To be sure, it is widely believed that the quality of writing skill amongst English writers is on the decline. Few teachers would disagree with this. I strongly believe, however, that the cause of this deterioration is not a lack of reading, but rather the Whole Language movement that came to the forefront of educationalist theory back in the 1970s. Whole Language (also known as “New English”) is a learning theory that believes language is acquired most effectively when language is kept whole, and not fragmented into skills. The theory sounds very nice, and was without a doubt well-intentioned. However, I personally prefer the perspective provided by Steven Laffoley, a Canadian English teacher and school principal. In a 2004 CBC radio commentary, Laffoley described Whole Language as a movement that “blindly trusted a student’s individual intuition and ... encouraged students to write willy-nilly, unfettered by rules of grammar or qualitative evaluation.” Laffoley went on to say, “Unfortunately, Whole Language failed to produce competent writers. And worse. Whole Language imparted to students a fantastical and unwarranted sense of self-esteem and self-confidence in writing. They were told they write well, but in truth, they have no practical knowledge of English or of writing and certainly no sense of its craft. In truth, they are inexperienced and incompetent.”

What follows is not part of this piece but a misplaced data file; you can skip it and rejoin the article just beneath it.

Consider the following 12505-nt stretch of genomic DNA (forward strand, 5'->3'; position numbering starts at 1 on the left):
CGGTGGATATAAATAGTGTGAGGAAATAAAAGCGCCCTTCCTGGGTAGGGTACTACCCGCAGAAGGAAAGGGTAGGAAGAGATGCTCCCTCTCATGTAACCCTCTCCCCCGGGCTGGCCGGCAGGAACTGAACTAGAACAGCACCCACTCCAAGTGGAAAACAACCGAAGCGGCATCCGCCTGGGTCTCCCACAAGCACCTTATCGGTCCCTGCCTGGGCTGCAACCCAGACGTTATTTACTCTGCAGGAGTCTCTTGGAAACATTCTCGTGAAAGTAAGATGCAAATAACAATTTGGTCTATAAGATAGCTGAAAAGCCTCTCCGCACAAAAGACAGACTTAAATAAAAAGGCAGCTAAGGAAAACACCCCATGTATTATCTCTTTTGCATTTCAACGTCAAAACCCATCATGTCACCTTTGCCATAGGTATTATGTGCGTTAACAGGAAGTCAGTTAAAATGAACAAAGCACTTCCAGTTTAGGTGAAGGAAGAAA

Laffoley’s final assertion is the most damning, not just of Whole Language, but of the very future of the English language: “Even if we had the will to change our course suddenly, we would be left to confront the dark, awful truth that this generation of teachers is the product of New English. Frankly, many teachers are without the fundamental grammatical knowledge necessary to teach our children.”